To Nelson’s peerless name!”

At this point, I suppose I should wave a British flag and shout out “Rule Britannia!” But I won’t. Because what happened to the Queen Elizabeth and the Prince of Wales (the ships, not the people) is not untypical in these straitened times. The British government is more concerned with economics, it seems, than with military standing. Or spending. According to the British government, defence spending with UK industry by the Ministry of Defence topped £25-billion in 2023 for the first time.

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Rear-Admiral Sir Horatio Nelson, 1758-1805 by Lemuel “Francis” Abbott

The government says that the 2022/23 statistics, published today, detail the money spent by the MOD with UK defence companies. The breadth of spending highlights the government’s commitment to continually improving the defence sector, while supporting the economy and creating hundreds of thousands of jobs across the country. The government specifically mentions the creation of new jobs in Wales and Northern Ireland and an average of £370 is being spent with the UK defence industry for every person resident in the UK. It sounds impressive, but if that’s all true, why do Britain’s flagship warships break down on exercise? The minister responsible, Defence Secretary Grant Shapps, has said that with threats increasing around the world “it’s crucial that investment in our Armed Forces matches that picture”. The media have warned the government of the need to increase defence spending and to make sure the money is spent wisely, but Schapps seems to be emulating Admiral Lord Nelson in Newbolt’s poem, when he is warned about the imminent approach of the Spanish fleet at Trafalgar: “He clapped his glass to his sightless eye and ‘I’m damned if I see it!’ he said.”


Shapps, however, claims to be determined to support Britain’s defence industry. “As threats increase across the globe, it’s crucial that investment in our Armed Forces matches that picture,” he said. “That’s why we’re spending more than £50-billion (€58.77-billion) annually, helping, equip our military with cutting-edge capabilities, so they can continue to protect our freedoms around the clock. These statistics demonstrate,” he claimed, “how all parts of the UK are playing their part in that crucial work, delivering through our fantastic defence industry and boosting local prosperity.” Spending on defence is important for various reasons. Former US President (and possibly the next one) Donald Trump has warned at a rally that he would not come to the aid of a threatened NATO country that doesn’t spend enough on its defence. He has even said he would encourage Putin to attack countries that are not “paying their share”.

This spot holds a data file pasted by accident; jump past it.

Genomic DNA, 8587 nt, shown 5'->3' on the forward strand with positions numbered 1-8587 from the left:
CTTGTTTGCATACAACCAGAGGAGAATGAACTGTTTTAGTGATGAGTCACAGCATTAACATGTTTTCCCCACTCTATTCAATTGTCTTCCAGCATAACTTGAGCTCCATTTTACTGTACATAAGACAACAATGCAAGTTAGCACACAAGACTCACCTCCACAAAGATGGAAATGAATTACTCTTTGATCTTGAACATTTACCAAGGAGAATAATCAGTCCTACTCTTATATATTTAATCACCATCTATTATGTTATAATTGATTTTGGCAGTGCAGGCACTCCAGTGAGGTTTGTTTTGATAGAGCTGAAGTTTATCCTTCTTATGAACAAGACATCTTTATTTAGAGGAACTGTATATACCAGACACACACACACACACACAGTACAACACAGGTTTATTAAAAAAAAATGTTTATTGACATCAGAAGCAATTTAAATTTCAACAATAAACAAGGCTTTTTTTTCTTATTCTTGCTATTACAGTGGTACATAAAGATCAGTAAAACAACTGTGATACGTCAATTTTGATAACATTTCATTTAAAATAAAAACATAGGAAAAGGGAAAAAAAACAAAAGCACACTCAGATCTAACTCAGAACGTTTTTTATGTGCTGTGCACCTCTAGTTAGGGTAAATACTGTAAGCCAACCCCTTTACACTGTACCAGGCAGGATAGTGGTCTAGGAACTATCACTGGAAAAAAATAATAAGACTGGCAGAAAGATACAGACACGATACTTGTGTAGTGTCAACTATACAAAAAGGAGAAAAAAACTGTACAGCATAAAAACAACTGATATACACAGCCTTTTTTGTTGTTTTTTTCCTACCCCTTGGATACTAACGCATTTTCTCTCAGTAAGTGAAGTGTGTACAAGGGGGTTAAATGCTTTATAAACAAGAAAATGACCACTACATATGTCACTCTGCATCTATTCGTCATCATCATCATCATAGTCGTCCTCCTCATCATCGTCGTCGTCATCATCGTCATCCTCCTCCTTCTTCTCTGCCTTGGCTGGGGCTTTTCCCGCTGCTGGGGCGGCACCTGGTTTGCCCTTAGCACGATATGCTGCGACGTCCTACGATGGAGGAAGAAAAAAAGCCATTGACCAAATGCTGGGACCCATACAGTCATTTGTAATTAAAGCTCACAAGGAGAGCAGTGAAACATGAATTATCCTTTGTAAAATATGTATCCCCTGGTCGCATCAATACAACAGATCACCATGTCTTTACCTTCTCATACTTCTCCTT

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Launching of a HIMARS (High Mobility Artillery Rocket System) in Estonia ©
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Latvian soldiers during a military exercise with Nato members in the Balkans ©

NATO members Latvia, Lithuania and Estonia plan to fortify their borders with Russia by building bunkers. Despite many of Western Europe’s member states not reaching their supposed 2-percent goals yet, there have been alarming statements reported from high-ranking officials in Denmark and Germany recently. Both the Danish defence minister Troels Lund Poulsen and Germany’s Inspector General of Armed Forces, Carsten Breuer have said they anticipate a war with Russia within the next few years. Let’s hope they’re being unduly pessimistic. It has spurred spending, though: two thirds of member states hope to reach that elusive 2% rate in 2024. It was back in 2014 that NATO members agreed a target of 2% of their GDP on defence spending. Only 11 out of 30 members have reached that goal at the moment of writing, but that’s about to change.

As things stand, Poland spends the next biggest proportion: 3.9%, but it has Russia as a neighbour, of course. The United States spends the next most, with 3.49% of GDP going on defence projects in 2023 and Greece comes after that with 3.01%. Next in the line are neighbours of Russia that still fear Russian ambitions, such as Slovenia (2.07%), Romania (2.44%), Estonia (2.73%), Latvia (2.27%), (Finland (2.45%), Lithuania (2.54%). I won’t give the full list because it can be misleading. But as you can see, it’s those countries with most to fear from the Kremlin that are keenest to spend money on keeping Putin out. Apparently, he still believes he’s popular and it’s just Washington that opposes him. Meanwhile, Germany’s largest arms manufacturer, Rheinmetall, has admitted that it is unable to match Ukraine’s demand for munitions, which is expected to reach more than two million artillery and tank shells a year. In terms of outright spending on defence, the UK is second only to the United States. The US spent $811-billion (€758-billion), while the much smaller UK managed to come up with $73- billion (€68-billion).